The Latest: Rancher's family sad deputies won't be charged

AP News
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Posted: Jul 29, 2016 3:52 PM

BOISE, Idaho (AP) — The Latest on the Idaho attorney general's decision not to charge deputies who shot a rancher (all times local):

1:55 p.m.

An attorney for the family of an Idaho rancher says their position that he was wrongly shot and killed by two sheriff's deputies hasn't changed since state and federal officials declined to charge them.

Boise attorney Charles Peterson said Friday that the family of Jack Yantis was sad after learning the state's attorney general and U.S. attorney for Idaho wouldn't pursue a criminal case against the Adams County deputies.

Yantis was killed after one of his bulls was hit by a car and the deputies tried to put down the animal.

Peterson says Yantis' wife, Donna, "watched as her husband was gunned down, today's decision doesn't change that."

Peterson says the family will finally be able to look at the evidence now that the investigation is complete.

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12:50 p.m.

The Idaho attorney general says it's clear something went horribly wrong when two sheriff's deputies shot and killed a rancher, but the case doesn't meet the legal standard for prosecution.

Jack Yantis was sitting at his dinner table in November when dispatchers called and asked him to tend to a bull that was badly injured by a car. Five minutes later, Yantis was dead, shot 12 times.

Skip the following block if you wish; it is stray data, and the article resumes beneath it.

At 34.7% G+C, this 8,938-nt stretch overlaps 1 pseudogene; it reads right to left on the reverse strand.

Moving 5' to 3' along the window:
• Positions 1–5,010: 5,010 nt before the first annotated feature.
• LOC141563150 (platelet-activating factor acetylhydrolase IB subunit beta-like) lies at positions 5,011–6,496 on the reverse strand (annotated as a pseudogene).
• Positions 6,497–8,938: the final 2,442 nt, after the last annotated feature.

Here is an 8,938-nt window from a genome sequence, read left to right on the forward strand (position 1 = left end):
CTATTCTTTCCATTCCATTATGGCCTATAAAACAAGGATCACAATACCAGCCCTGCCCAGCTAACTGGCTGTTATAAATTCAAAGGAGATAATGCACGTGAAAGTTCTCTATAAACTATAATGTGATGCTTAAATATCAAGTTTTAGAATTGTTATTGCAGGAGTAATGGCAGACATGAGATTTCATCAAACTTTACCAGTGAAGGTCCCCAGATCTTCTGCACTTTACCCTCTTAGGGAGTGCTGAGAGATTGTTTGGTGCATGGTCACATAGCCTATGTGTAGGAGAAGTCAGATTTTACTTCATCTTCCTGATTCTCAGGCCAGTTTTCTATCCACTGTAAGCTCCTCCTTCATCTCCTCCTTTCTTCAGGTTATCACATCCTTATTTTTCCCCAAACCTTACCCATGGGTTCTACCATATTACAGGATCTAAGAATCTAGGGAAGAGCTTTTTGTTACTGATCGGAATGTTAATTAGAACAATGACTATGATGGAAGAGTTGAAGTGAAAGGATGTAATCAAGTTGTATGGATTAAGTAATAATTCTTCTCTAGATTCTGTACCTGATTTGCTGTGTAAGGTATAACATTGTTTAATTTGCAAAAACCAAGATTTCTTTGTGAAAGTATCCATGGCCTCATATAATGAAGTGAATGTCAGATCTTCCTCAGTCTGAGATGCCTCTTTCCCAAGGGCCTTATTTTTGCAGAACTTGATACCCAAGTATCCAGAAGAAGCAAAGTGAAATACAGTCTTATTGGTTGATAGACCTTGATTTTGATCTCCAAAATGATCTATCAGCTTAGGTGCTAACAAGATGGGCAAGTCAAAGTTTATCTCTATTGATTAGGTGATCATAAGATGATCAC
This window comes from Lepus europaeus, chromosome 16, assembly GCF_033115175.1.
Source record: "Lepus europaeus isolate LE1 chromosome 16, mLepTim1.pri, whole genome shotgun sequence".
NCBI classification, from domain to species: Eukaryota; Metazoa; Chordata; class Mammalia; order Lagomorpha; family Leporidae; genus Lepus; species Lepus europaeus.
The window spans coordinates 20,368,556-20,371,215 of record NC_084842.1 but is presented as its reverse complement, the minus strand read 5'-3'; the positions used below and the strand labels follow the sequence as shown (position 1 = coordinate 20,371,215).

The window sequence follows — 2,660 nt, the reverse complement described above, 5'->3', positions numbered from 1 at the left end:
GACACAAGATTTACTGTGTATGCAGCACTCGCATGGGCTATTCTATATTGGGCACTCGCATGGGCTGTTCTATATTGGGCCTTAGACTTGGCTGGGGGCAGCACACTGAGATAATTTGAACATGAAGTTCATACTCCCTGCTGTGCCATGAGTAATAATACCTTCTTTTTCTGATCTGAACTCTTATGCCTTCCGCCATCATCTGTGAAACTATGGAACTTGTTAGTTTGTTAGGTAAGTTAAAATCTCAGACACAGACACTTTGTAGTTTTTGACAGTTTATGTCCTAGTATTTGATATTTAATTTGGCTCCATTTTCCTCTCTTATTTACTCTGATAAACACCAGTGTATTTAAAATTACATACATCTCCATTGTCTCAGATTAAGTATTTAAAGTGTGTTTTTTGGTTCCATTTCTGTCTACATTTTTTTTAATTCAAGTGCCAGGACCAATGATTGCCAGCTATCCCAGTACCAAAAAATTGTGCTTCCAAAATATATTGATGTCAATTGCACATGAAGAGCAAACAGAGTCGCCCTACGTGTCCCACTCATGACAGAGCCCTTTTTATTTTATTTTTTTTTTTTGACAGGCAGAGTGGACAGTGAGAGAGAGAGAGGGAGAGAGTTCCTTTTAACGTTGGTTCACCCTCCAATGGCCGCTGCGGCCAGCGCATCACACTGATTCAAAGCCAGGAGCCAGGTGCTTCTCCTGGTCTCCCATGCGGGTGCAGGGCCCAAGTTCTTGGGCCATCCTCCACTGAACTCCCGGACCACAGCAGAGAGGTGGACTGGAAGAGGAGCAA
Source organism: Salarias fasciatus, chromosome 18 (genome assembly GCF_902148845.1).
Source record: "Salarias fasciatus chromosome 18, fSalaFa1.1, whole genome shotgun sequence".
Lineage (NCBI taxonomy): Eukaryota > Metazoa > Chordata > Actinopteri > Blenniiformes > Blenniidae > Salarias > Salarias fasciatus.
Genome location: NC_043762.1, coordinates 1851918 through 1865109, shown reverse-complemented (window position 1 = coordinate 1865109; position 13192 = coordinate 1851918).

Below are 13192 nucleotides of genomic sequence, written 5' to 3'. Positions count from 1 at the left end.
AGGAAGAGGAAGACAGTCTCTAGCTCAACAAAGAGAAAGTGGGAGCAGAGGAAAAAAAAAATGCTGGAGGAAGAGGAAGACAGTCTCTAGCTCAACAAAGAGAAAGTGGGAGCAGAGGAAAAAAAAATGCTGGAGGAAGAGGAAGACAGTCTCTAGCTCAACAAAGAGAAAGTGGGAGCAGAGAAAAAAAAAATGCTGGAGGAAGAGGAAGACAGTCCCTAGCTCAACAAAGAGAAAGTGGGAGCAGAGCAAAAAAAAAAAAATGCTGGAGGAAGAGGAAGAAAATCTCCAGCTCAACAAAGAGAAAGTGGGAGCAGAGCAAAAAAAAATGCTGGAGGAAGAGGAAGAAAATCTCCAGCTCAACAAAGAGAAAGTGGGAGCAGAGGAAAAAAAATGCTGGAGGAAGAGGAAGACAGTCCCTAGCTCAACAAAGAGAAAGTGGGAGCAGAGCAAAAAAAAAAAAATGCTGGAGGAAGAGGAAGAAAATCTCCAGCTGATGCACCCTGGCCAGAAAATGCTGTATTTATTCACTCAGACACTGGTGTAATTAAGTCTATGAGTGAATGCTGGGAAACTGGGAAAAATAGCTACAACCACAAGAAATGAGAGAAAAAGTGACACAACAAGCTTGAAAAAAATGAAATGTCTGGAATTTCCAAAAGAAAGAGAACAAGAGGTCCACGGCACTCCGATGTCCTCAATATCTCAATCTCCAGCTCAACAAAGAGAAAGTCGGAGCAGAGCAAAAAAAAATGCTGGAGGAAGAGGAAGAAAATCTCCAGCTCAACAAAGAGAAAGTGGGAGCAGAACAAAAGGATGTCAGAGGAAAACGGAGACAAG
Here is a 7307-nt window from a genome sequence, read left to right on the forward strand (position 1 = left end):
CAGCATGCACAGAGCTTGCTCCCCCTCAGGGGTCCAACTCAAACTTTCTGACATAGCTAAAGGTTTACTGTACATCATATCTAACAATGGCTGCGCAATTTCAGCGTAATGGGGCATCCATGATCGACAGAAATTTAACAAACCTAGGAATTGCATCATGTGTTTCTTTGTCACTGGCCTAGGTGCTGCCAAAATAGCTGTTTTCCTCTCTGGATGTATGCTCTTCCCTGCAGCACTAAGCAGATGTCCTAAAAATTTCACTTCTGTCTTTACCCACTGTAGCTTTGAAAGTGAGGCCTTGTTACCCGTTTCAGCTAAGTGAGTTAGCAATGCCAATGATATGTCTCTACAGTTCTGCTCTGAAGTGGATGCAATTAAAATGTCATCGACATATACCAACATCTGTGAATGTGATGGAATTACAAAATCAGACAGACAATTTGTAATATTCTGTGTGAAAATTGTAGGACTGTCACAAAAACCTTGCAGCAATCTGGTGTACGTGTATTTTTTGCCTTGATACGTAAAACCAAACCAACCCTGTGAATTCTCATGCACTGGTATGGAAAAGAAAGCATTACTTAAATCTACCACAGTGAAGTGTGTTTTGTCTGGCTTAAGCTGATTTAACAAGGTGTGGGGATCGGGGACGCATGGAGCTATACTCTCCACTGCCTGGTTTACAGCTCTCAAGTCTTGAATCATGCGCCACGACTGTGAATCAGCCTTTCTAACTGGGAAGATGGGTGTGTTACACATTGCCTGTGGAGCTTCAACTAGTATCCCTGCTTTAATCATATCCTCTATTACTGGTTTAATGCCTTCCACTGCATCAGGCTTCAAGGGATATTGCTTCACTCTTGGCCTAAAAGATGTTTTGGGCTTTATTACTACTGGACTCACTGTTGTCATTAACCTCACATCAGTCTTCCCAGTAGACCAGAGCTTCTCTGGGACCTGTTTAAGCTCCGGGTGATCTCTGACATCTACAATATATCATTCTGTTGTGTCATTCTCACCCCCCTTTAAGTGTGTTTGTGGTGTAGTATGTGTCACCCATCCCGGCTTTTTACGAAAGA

Attorney General Lawrence Wasden said state law on justifiable homicide by an officer outlines the proof required to bring charges. His office reviewed thousands of pages of documents, photos, witness statements and lab reports and examined the crime scene, but Wasden said the facts didn't measure up to the law's requirements.

Wasden says his office didn't investigate civil issues, such as whether the deputies should have turned on body cameras or whether Yantis should have been called to the scene.

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11:30 a.m.

Federal prosecutors say they won't pursue a criminal case against two Idaho sheriff's deputies who shot and killed an armed rancher, coming the same day the state attorney general decided not to file charges.

U.S. Attorney Wendy Olson said Friday that the Nov. 1 death of Jack Yantis was a tragedy, but the evidence doesn't show the deputies intended to break the law. She says her office notified Yantis' family of the decision.

Yantis was killed after one of his bulls was hit by a car and the deputies tried to put down the animal.

Olson's office says no audio or video recordings exist though both deputies were issued body cameras. Instead, investigators relied on testimony from the deputies and two civilians.

The Idaho attorney general also announced Friday that he wouldn't pursue criminal charges.

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10:25 a.m.

The Idaho attorney general says there isn't enough evidence to charge two sheriff's deputies who shot and killed an armed rancher in a confrontation about putting down a bull injured in a car crash.

Family members have said the Nov. 1 shooting of 62-year-old Jack Yantis wasn't justified.

Yantis arrived with a rifle as deputies decided to shoot the animal because it was charging emergency crews. Authorities have said there was an altercation, and Yantis and two deputies all fired their weapons.

Attorney General Lawrence Wasden announced Friday that his office had finished its four-month investigation and called the shooting "tragic and unfortunate for the Yantis family and the entire community."

Authorities say no video or audio recording exists, though the deputies were wearing body cameras.